There are so many books on the topic of yoga philosophy and there are so many different roads to go down when you begin to dive deeper into the teachings of yoga.
Two main texts that I have felt called to are The Yoga Sutras of Patanjali and The Bhagavad Gita. The Yoga Sutras of Patanjali is a text that outlines a way for us as human beings to live this life in as little pain and suffering as possible. The Bhagavad Gita is a text that teaches us how to fulfill our duties and responsibilities while simultaneously having a spiritual life. Both texts are pretty common to come across during a yoga teacher training or during your search for deeper yoga studies. Both texts also have a lot of different translations, variations, and commentaries from various authors and it can be really overwhelming to sort out which one to dive into!
When it comes to The Yoga Sutras of Patanjali, it’s important to remember that the teachings in the text are quite difficult to follow if you have a family, a job, or any responsibility at all. Some of the practices are really only doable if you live in the middle of the woods and have totally renounced this material world and all your things in it. The studies and the teachings focus mostly on how you have the ability to see the truth and control where your mind goes, but the text also touches on some wild things like superpowers and abilities that you may gain from perfecting certain practices.
The Bhagavad Gita begins with its main character, Arjuna, trying to figure out how to do his duty while also staying connected to his faith and his beliefs. He initially wants to run from his duty and renounce everything so he doesn’t have to deal with it, but he’s told by his best friend Krishna that if he attempts to do that, his mind will get in the way. As someone who has a purpose in this world, Arjuna can’t move through the steps outlined in the Yoga Sutras. In many ways, he’s like anyone with a job and a duty who’s trying to do the right thing.
There are lots of versions of each text, but some of my favorite ones are:
Bhagavad Gita: Talks Between The Soul and God by Ranchor Prime
This book is not only a great introduction to The Bhagavad Gita, but also a great study guide. It’s the version that I come back to regularly whenever I want to dive back into certain themes or if I’m looking for inspiration for my teaching. Prime presents a great commentary and lens into The Gita for those of you who are seekers, spiritually curious, and wanting to dig deeper into why you’re here and what this life is all about. It gives some beautiful insight on linking faith with purpose and moving through this world in a conscious way.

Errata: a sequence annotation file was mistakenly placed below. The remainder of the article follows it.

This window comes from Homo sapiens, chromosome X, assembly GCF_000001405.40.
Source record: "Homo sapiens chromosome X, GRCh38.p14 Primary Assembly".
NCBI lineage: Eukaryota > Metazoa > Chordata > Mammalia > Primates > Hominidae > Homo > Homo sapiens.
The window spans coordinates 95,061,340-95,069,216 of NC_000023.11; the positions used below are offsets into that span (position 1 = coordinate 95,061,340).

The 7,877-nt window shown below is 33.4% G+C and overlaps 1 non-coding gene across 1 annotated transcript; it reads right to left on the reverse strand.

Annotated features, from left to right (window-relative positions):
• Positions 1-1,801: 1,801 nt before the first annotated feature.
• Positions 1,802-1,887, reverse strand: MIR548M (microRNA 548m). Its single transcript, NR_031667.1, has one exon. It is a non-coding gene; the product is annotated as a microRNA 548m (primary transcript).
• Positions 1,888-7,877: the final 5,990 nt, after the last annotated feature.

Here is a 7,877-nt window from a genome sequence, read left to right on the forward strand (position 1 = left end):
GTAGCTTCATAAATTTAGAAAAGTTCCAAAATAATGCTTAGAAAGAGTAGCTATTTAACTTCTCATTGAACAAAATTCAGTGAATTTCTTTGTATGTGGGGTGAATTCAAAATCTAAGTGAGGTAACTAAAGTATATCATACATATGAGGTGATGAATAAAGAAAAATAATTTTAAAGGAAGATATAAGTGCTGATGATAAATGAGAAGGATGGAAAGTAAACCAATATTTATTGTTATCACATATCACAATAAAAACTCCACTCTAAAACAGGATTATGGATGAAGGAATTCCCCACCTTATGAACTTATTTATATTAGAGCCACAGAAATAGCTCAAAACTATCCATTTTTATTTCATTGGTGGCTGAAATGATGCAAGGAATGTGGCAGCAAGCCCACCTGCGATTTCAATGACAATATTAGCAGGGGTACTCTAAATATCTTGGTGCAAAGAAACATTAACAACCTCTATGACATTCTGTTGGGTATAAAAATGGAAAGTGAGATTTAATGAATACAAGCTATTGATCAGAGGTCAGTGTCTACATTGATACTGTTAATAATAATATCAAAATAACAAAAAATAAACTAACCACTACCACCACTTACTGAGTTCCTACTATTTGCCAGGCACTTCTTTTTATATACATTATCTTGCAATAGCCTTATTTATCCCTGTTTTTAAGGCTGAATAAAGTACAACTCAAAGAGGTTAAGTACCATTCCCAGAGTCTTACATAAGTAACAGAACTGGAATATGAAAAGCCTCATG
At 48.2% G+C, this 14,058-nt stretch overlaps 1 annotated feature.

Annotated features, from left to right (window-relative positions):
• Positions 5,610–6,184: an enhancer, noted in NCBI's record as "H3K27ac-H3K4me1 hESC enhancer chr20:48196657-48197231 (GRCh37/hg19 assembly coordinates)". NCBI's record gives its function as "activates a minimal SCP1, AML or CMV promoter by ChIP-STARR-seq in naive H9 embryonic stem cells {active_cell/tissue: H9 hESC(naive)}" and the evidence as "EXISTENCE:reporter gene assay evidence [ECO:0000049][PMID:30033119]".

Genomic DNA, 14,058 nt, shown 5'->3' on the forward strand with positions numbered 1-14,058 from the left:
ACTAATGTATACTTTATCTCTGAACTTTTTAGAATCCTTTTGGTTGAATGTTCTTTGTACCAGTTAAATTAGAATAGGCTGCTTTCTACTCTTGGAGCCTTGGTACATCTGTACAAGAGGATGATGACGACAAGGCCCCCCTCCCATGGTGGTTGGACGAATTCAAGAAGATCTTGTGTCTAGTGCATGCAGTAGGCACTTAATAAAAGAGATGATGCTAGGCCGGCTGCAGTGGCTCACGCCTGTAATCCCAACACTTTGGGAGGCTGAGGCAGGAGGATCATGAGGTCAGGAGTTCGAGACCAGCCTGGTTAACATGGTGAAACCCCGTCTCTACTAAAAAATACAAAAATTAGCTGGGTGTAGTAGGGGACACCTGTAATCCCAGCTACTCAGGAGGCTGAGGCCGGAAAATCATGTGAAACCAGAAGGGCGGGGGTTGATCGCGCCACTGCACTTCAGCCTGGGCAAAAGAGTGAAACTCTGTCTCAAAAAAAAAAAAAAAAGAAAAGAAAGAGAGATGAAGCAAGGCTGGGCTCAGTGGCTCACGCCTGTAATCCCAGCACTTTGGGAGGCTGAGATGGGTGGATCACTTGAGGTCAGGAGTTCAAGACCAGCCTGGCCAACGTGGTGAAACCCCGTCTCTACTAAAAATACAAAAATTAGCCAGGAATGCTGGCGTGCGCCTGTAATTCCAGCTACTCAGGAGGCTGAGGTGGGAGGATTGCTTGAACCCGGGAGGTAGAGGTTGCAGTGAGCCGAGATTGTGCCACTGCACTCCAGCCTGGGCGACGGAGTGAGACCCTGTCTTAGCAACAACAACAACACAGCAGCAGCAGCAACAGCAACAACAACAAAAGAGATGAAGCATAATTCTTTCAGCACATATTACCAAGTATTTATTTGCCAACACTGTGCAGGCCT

A link to purchase: Bhagavad Gita: Talks Between The Soul and God
The Bhagavad Gita As It Is by A. C. Bhaktivedanta Swami Prabhupada
This is a translation and commentary of the Bhagavad Gita by A. C. Bhaktivedanta Swami Prabhupada, founder of the International Society for Krishna Consciousness. This is the longest version I’ve ever read because Prabhupada provides direct translation from Sanskrit to English and then gives incredibly in-depth descriptions on the verses. This version can be a bit deep for someone just reading The Gita for the first time, so it’s not really an easy read to take with you to the beach or the park. This is definitely a text to study and come back to on a regular basis and it also helps to have a teacher guide you through it. This version is at the very heart of Bhakti Yoga, so it’s very special to Bhakti Yogis and students of Bhakti.
A link to purchase: The Bhagavad Gita As It Is
The Yoga Sutras of Patanjali by Edwin Bryant
Edwin Bryan’s text is one of the biggest and deepest ones I’ve ever come across because he is incredibly knowledgeable and not only sources many commentaries from lots of other texts, but also brings in his wisdom and background in Bhakti Yoga. There are many times that The Bhagavad Gita is tied into certain sutras and the text just gets more clear the more you study it. This is definitely a more scholarly version of The Yoga Sutras, so expect to go deep and return to this text again and again.
A link to purchase: The Yoga Sutras of Patanjali
Light on The Yoga Sutras by B.K.S. Iyengar
I was drawn to this book because I personally came into the yoga practice through the physical asana practice and B.K.S. Iyengar was a source I felt comfortable with. This is one of the most accessible texts on The Yoga Sutras because of its overall language, word choices, and excellent breakdown of deep concepts. Iyengar outlines some of the sutras almost as clearly as he dissects certain asanas and this guide into the human mind goes hand in hand with the asana practice so well.
As a student of yoga, I have read and studied so many different translations and so many texts on The Bhagavad Gita and The Yoga Sutras. I’ve also taken lots of classes and spent time with great teachers who have unpacked the concepts within the texts in so many different ways. It’s important to keep coming back to these teachings, to seek out teachers, and to have an open mind. We live in a world where people want to fight about everything and anything and I believe that these texts aren’t here to cause arguments. They’re meant to open your mind and your heart and present ways to be a better human being during this lifetime.
Mindful discussions are important, and so is staying connected to the heart. Both of these texts teach that our true nature is to love and we are happiest and most blissful when we connect to that nature. Studying both The Yoga Sutras of Patanjali and The Bhagavad Gita have made me a much more understanding person, friend, family member, teacher, and student and I hope they do the same for you!
A link to purchase: Light on The Yoga Sutras by B.K.S. Iyengar